The Beginner’s Guide to Byron Bay

Byron Bay, New South Wales
Byron Bay needs no introduction. Nestled in the far north of New South Wales, it’s an iconic holiday town where environmentally conscious locals rub shoulders with free-spirited travellers and the odd Hollywood celebrity. It’s also home to the TripADeal HQ.

This coastal paradise is where we started back in 2011 – and it never gets old living here.

Want to come visit our slice of heaven? Here are five things you should know first.

1. It’s been a place of meeting long before backpackers came to town
The local Arakwal people of the Bundjalung nation refer to the area of Byron Bay and Broken Head as ‘Cavanbah’, which translates to ‘meeting place’. It’s been a place of meeting since long before the barefoot hippies, backpackers and surfers came to town.

This is also true for the aquatic world. Julian Rocks (Nguthungulli Nature Reserve), a small islet group just off the coast, is home to an incredible array of marine species, with the meeting of warm waters from the north and cold waters from the south resulting in perfect conditions for fishies big and small to live and thrive. It’s one of Australia’s greatest diving locations.

Julian Rocks, Byron Bay

2. Not everyone is an influencer
While we do have an above-average number of people who consider themselves “influencers” here in Byron Bay, not everyone shares every intimate detail of their life via Instagram. We don’t all wear white linen or active wear down the supermarket either, nor do we constantly spruik the benefits of going vegan. The majority of us are just regular people getting on with our daily lives, embracing the delights that make this town such an amazing place to live and work.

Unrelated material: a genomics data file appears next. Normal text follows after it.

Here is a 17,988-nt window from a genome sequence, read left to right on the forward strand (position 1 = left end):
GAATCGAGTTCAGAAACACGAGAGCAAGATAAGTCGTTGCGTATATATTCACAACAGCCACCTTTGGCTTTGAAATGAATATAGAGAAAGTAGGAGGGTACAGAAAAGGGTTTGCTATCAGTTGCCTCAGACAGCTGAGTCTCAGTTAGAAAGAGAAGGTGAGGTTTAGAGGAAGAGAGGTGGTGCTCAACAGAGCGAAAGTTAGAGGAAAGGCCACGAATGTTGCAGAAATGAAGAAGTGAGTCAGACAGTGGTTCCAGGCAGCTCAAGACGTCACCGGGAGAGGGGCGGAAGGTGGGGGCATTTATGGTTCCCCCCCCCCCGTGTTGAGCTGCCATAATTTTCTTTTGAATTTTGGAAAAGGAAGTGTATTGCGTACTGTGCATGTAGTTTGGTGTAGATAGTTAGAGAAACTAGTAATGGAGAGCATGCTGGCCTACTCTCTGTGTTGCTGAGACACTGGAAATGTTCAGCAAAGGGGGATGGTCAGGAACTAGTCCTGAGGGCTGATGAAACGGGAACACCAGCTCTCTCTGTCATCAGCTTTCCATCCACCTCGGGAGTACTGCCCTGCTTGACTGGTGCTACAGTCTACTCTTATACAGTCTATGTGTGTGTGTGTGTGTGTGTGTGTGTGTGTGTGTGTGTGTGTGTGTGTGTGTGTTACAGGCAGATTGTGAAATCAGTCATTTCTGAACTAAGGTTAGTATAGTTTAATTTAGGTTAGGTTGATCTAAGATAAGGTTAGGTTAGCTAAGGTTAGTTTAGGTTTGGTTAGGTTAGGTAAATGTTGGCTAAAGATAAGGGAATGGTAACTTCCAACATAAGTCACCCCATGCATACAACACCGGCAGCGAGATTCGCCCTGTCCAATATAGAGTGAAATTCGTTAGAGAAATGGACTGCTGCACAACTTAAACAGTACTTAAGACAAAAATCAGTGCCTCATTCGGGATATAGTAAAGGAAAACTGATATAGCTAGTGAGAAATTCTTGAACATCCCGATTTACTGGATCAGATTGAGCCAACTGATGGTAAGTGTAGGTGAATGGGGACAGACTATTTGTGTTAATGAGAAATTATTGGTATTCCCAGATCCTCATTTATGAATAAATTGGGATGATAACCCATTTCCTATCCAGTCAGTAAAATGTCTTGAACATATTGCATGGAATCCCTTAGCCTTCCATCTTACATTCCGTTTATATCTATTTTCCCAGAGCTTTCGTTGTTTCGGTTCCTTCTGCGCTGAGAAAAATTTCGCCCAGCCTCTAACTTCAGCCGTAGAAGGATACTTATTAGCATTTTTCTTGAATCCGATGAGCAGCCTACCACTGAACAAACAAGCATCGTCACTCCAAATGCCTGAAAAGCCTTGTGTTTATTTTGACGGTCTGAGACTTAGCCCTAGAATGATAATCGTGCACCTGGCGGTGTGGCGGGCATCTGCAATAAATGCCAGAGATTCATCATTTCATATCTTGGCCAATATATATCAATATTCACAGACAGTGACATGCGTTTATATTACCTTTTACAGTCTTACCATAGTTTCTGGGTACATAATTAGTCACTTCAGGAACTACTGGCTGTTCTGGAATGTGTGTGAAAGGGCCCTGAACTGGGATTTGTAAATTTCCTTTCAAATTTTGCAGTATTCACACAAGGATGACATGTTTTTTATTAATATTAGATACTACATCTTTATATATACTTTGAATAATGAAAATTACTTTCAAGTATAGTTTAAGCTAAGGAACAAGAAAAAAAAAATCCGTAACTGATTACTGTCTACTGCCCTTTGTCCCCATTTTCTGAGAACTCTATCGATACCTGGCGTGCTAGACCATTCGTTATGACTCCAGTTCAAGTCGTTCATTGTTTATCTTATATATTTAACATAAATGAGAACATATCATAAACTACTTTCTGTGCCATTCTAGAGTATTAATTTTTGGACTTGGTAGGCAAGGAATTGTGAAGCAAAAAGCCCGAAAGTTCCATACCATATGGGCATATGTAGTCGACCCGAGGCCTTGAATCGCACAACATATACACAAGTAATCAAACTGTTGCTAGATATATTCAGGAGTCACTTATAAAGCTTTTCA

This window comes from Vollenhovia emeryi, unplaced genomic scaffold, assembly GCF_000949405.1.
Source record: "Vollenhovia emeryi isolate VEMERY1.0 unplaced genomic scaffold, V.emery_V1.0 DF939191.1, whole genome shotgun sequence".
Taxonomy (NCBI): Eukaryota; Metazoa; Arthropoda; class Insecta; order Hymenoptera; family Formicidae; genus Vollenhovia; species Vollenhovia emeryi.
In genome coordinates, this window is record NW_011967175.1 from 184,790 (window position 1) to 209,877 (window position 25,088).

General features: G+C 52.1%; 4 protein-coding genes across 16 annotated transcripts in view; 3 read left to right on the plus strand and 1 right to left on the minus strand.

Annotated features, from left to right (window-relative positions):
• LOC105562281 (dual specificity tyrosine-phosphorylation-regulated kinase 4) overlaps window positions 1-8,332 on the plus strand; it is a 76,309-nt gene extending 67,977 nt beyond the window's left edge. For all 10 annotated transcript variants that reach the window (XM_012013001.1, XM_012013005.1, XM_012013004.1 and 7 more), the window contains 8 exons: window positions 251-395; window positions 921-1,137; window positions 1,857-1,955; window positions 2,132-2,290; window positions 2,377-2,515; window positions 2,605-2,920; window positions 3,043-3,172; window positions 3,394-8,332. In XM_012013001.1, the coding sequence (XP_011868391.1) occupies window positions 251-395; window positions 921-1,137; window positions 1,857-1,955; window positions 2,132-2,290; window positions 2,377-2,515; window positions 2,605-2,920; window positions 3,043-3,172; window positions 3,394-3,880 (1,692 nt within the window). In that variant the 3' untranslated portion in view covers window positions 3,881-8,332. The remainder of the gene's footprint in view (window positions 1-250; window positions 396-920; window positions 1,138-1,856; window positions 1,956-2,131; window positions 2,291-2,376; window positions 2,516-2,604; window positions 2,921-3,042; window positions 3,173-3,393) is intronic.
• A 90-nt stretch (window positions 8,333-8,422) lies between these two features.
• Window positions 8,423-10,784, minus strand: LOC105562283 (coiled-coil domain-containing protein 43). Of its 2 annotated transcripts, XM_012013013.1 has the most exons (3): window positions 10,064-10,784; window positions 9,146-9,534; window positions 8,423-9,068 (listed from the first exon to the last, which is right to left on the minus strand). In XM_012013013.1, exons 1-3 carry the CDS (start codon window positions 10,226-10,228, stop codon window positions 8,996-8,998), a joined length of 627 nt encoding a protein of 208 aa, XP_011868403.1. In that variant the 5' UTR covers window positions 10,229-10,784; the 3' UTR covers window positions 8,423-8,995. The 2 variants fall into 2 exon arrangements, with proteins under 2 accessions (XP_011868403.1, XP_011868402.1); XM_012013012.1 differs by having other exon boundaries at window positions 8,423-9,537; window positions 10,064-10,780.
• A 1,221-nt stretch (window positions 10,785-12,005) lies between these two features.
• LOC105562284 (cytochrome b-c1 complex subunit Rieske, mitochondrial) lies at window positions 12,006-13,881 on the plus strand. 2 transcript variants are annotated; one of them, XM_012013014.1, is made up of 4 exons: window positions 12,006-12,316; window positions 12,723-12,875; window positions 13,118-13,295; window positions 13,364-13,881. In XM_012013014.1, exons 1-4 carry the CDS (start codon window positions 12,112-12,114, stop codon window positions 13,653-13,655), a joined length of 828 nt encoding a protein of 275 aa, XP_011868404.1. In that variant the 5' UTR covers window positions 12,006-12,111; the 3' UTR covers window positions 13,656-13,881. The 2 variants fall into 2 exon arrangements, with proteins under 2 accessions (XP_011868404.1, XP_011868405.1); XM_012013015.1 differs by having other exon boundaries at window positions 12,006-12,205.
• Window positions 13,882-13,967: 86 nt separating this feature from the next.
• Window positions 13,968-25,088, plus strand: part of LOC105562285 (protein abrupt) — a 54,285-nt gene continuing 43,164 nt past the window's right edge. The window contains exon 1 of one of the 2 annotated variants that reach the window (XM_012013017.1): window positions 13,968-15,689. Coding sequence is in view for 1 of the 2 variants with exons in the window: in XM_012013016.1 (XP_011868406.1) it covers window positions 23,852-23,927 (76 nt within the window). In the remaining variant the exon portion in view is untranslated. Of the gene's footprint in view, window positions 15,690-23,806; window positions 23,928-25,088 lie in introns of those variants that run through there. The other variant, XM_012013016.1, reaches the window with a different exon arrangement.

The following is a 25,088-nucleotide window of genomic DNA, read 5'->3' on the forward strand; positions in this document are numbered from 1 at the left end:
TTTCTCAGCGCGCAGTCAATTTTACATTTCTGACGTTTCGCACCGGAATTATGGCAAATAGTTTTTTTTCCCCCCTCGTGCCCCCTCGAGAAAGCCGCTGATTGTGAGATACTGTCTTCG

Sunset from Byron Lighthouse

3. The natural beauty really is as spectacular as everyone says
Everything people have said about Byron’s golden beaches and turquoise waters, its soothing tea tree takes and remnant Gondwana rainforest is true. Byron is a true natural paradise! Doing the famous Byron Bay Lighthouse Walk from the surf club up to Australia’s most easterly point atop Cape Byron is the best way to soak in the natural beauty. The view changes with the light, so multiple treks along the way at different times of the day are highly recommended.

The Pass, Byron Bay

4. There’s more to the industrial estate than meets the eye
Affectionately known as the ‘Induzzy’, the Byron Bay Arts & Industry Park is more than just an industrial area. Sure, you’ll find your typical mechanics and landscaping wholesalers, but there’s also an undercurrent of creativity permeating its busy streets. There are trendy boutiques and bakeries, breweries and distilleries, martial arts and yoga studios, art galleries and jewellers, and so many amazing restaurants and cafes. It’s easily a destination in itself.

The TripADeal Team at Stone & Wood Brewery

A few of our staff favourites are McTavish Surfboards, who make a mean macadamia latte in their onsite cafe; Street Sushi, whose tasty bento boxes are a must-try; and the always-fabulous Barrio restaurant, who will make you realise that maybe you can win friends with salad. Best of all, it’s just five minutes drive or an easy 15-20 minutes walk from the town centre.

5. The hinterland is bursting with things to see and do
Think everything worth doing in Byron Bay involves the beach? Think again. Its hinterland hides a treasure trove of experiences too.

You could go chasing waterfalls at Minyon and Killen Falls, delve into the area’s alternative lifestyle in Mullumbimby (known to the locals as Mullum), shop up a storm in the charming village of Bangalow, or just enjoy driving through the undulating countryside.

Minyon Falls

If you’re into sampling boutique alcohols (who isn’t?), be sure to stop by Cape Byron Distillery in St Helena (home of the ultra-delicious Brookie’s Gin), visit the sensational Stone & Wood tasting room in the industrial estate, or the newly-opened Wandana Brewing Co in Mullumbimby.

As the entrance sign to Byron Bay so eloquently puts it: ‘Cheer up, slow down, chill out’.